When you’re working with at-risk youth, you have to be able to recognize–and be proud of–the
small achievements. My work with Liam * (*fictitious name to protect the identity of the client),
gave me plenty of opportunities to practice this philosophy. He was a teenager when we
started working together.

Liam faced his fair share of struggles and losses in his short time of life. He was unable to
access many of the foster care benefits for which he was eligible. On more than one occasion,
he told me he did not want a mentor. Liam spent several months living in many different places
and often refused help from those who wanted to help him. But finally, one day he agreed to
meet with a new mentor. The first meeting went really well. The conversation filled the air and
their meeting lasted for hours. After the successful meeting, Liam agreed to be matched with
this mentor, but the work was just beginning.

Since the match, Liam worked with his mentor to create some strong and time-bound
appropriate goals, he moved into a stable home, acquired a safe vehicle, enrolled to complete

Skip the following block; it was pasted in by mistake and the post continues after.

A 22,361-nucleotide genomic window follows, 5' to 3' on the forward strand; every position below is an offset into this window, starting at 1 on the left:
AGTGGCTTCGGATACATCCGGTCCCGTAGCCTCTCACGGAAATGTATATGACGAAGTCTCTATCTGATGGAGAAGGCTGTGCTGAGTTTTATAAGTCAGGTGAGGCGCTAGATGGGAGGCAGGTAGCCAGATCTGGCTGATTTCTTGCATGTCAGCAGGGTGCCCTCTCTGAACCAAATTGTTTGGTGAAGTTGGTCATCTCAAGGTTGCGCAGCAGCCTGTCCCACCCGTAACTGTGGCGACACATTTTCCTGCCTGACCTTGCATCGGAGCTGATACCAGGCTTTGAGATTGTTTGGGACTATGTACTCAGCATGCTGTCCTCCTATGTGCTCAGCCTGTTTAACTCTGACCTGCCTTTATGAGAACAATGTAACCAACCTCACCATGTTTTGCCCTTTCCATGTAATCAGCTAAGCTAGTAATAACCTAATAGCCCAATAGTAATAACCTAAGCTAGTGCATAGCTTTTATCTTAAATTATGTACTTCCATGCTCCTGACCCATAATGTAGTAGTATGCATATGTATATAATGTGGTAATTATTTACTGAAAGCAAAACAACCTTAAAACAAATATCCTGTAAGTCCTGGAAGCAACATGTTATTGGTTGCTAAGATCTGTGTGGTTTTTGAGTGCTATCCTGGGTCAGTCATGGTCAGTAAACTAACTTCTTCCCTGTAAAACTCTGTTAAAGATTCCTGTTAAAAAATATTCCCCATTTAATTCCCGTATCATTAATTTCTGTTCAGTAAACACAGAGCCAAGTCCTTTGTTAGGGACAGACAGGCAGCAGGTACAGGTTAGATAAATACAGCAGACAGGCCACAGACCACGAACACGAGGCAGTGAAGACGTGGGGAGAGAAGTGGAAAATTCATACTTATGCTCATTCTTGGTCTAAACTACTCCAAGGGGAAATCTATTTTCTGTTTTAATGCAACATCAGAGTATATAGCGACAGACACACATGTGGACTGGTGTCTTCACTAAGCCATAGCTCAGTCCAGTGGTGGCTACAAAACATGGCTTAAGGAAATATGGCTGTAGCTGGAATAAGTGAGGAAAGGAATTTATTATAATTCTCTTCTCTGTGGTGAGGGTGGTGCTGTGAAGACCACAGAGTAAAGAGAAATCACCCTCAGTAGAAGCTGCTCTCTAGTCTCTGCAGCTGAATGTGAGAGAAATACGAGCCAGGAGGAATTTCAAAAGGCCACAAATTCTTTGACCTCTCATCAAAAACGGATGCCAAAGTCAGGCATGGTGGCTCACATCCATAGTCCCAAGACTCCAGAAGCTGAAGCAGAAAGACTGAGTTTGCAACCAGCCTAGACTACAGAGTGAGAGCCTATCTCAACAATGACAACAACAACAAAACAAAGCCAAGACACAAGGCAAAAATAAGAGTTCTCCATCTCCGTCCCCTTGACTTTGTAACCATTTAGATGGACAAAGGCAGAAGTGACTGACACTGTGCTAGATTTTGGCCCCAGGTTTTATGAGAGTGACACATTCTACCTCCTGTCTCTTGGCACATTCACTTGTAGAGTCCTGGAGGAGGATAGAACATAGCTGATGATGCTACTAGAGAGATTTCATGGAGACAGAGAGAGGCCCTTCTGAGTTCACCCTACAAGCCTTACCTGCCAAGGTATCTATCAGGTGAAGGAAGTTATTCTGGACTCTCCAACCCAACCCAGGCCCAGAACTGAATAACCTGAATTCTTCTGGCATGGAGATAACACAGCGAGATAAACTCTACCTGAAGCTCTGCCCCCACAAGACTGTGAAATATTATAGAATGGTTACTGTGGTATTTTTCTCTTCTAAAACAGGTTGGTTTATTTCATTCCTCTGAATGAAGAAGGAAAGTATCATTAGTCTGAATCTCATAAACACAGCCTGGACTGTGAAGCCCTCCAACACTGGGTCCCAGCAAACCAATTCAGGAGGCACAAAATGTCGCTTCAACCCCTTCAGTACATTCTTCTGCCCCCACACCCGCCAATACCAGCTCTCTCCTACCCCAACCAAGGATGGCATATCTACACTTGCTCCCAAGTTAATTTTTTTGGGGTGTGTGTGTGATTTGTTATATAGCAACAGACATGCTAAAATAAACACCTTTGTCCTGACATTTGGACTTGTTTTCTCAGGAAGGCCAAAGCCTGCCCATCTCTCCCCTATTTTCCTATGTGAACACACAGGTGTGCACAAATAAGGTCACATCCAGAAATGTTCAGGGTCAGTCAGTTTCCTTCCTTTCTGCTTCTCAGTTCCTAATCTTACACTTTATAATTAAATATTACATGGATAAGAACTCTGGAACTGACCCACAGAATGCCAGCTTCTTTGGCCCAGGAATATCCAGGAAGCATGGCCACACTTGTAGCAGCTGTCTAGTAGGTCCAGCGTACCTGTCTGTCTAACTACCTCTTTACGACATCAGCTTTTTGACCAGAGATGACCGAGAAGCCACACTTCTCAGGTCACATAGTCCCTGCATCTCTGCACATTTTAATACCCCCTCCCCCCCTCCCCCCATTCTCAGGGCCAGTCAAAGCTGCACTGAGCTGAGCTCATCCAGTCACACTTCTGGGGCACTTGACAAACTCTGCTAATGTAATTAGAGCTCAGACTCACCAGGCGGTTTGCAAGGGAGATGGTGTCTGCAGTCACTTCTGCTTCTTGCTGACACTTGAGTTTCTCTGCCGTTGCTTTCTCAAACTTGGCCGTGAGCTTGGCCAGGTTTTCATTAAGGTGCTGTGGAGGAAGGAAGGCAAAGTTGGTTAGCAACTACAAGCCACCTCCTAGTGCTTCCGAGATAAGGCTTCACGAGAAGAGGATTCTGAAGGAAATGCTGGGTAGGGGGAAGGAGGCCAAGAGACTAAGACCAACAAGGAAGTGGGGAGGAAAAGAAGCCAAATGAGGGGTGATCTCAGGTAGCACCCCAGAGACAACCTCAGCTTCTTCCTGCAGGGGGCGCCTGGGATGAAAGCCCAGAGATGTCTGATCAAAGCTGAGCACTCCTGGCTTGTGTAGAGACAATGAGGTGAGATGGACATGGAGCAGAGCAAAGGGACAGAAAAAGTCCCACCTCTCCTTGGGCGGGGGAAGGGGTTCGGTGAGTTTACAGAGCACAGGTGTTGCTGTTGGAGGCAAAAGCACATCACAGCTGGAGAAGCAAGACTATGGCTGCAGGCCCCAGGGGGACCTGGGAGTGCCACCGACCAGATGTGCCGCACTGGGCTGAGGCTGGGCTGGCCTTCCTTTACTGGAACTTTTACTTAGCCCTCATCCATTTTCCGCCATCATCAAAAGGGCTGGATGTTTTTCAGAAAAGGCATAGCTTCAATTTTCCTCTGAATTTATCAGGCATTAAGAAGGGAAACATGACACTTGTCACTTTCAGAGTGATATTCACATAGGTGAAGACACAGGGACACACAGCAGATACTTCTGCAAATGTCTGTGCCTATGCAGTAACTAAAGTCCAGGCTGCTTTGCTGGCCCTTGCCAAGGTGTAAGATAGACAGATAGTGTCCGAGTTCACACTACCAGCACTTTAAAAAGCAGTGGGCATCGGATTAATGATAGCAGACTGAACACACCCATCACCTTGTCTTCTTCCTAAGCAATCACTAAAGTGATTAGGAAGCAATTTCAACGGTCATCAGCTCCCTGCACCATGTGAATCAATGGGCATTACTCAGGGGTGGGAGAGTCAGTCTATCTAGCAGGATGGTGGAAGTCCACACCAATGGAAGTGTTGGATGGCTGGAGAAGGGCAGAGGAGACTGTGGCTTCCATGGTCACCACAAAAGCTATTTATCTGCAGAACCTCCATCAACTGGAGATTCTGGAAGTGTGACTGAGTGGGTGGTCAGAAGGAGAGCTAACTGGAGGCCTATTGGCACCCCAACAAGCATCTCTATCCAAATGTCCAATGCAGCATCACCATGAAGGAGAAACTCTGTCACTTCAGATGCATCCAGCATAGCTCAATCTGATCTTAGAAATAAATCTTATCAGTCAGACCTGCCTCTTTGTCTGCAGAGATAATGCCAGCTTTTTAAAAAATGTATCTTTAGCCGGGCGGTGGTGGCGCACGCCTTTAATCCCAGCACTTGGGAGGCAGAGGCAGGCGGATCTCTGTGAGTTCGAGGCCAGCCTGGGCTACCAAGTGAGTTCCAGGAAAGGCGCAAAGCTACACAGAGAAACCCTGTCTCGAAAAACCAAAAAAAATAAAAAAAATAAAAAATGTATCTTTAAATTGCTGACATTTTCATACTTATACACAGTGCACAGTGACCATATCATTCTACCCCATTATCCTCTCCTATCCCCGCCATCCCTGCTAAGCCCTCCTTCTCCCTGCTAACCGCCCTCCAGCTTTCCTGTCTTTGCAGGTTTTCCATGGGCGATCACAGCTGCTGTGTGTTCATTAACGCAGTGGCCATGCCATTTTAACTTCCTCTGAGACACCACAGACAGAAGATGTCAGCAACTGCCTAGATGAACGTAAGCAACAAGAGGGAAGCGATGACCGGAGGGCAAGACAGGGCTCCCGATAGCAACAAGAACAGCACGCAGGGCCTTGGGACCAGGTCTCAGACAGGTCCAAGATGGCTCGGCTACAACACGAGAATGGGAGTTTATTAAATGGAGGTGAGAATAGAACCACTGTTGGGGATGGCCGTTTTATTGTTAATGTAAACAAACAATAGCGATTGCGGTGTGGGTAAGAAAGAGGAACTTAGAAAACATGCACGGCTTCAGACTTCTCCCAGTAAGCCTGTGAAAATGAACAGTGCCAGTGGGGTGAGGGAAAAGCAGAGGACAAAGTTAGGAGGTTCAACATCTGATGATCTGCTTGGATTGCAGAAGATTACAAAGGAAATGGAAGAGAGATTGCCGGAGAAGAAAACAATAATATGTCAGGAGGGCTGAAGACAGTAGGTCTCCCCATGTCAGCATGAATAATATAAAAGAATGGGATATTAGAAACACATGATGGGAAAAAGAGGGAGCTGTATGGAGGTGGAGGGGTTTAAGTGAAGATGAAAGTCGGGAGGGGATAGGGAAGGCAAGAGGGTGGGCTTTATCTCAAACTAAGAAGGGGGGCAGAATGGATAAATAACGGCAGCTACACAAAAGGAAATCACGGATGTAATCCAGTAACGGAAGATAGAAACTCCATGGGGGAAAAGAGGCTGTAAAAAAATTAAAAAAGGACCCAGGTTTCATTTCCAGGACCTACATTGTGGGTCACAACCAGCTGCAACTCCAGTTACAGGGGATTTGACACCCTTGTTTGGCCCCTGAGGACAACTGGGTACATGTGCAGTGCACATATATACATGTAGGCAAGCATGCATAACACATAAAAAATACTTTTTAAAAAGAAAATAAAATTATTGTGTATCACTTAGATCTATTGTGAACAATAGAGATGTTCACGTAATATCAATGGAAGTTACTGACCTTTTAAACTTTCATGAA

GED and plans to pursue college. Liam participates in a Youth Board and has been taking
planning and communications responsibilities. This is the best that I have seen him do since I
started with YIT. He is transitioning into who he was meant to be.

It’s easy to let someone push you away and believe it’s because they want nothing to do with
you. However, when working with at-risk individuals, or those who have a traumatic history,
often the youth is just testing your limits and seeing if you really care. I am glad to see my
persistence paid off.

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